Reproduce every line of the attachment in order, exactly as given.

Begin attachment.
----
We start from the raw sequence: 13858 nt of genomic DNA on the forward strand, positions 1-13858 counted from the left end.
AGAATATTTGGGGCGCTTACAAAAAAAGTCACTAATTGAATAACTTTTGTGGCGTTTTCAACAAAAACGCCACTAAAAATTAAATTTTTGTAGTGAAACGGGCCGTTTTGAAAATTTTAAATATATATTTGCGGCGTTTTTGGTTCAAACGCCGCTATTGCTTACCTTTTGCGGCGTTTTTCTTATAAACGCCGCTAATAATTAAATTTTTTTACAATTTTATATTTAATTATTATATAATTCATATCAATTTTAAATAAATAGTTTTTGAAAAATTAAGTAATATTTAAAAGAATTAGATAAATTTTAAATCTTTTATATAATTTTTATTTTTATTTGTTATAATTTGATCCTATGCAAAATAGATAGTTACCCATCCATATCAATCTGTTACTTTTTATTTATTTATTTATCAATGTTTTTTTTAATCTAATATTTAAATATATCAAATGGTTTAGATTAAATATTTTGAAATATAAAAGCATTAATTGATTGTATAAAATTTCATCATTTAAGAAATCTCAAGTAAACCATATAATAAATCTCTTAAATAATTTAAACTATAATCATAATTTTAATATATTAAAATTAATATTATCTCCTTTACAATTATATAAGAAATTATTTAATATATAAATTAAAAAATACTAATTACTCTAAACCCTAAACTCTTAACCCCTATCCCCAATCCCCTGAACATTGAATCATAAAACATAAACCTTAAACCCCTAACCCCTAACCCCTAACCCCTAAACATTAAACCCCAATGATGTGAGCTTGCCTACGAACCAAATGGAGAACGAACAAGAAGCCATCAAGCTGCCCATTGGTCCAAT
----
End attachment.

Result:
We start from the raw sequence: 13858 nt of genomic DNA on the forward strand, positions 1-13858 counted from the left end.
AGAATATTTGGGGCGCTTACAAAAAAAGTCACTAATTGAATAACTTTTGTGGCGTTTTCAACAAAAACGCCACTAAAAATTAAATTTTTGTAGTGAAACGGGCCGTTTTGAAAATTTTAAATATATATTTGCGGCGTTTTTGGTTCAAACGCCGCTATTGCTTACCTTTTGCGGCGTTTTTCTTATAAACGCCGCTAATAATTAAATTTTTTTACAATTTTATATTTAATTATTATATAATTCATATCAATTTTAAATAAATAGTTTTTGAAAAATTAAGTAATATTTAAAAGAATTAGATAAATTTTAAATCTTTTATATAATTTTTATTTTTATTTGTTATAATTTGATCCTATGCAAAATAGATAGTTACCCATCCATATCAATCTGTTACTTTTTATTTATTTATTTATCAATGTTTTTTTTAATCTAATATTTAAATATATCAAATGGTTTAGATTAAATATTTTGAAATATAAAAGCATTAATTGATTGTATAAAATTTCATCATTTAAGAAATCTCAAGTAAACCATATAATAAATCTCTTAAATAATTTAAACTATAATCATAATTTTAATATATTAAAATTAATATTATCTCCTTTACAATTATATAAGAAATTATTTAATATATAAATTAAAAAATACTAATTACTCTAAACCCTAAACTCTTAACCCCTATCCCCAATCCCCTGAACATTGAATCATAAAACATAAACCTTAAACCCCTAACCCCTAACCCCTAACCCCTAAACATTAAACCCCAATGATGTGAGCTTGCCTACGAACCAAATGGAGAACGAACAAGAAGCCATCAAGCTGCCCATTGGTCCAAT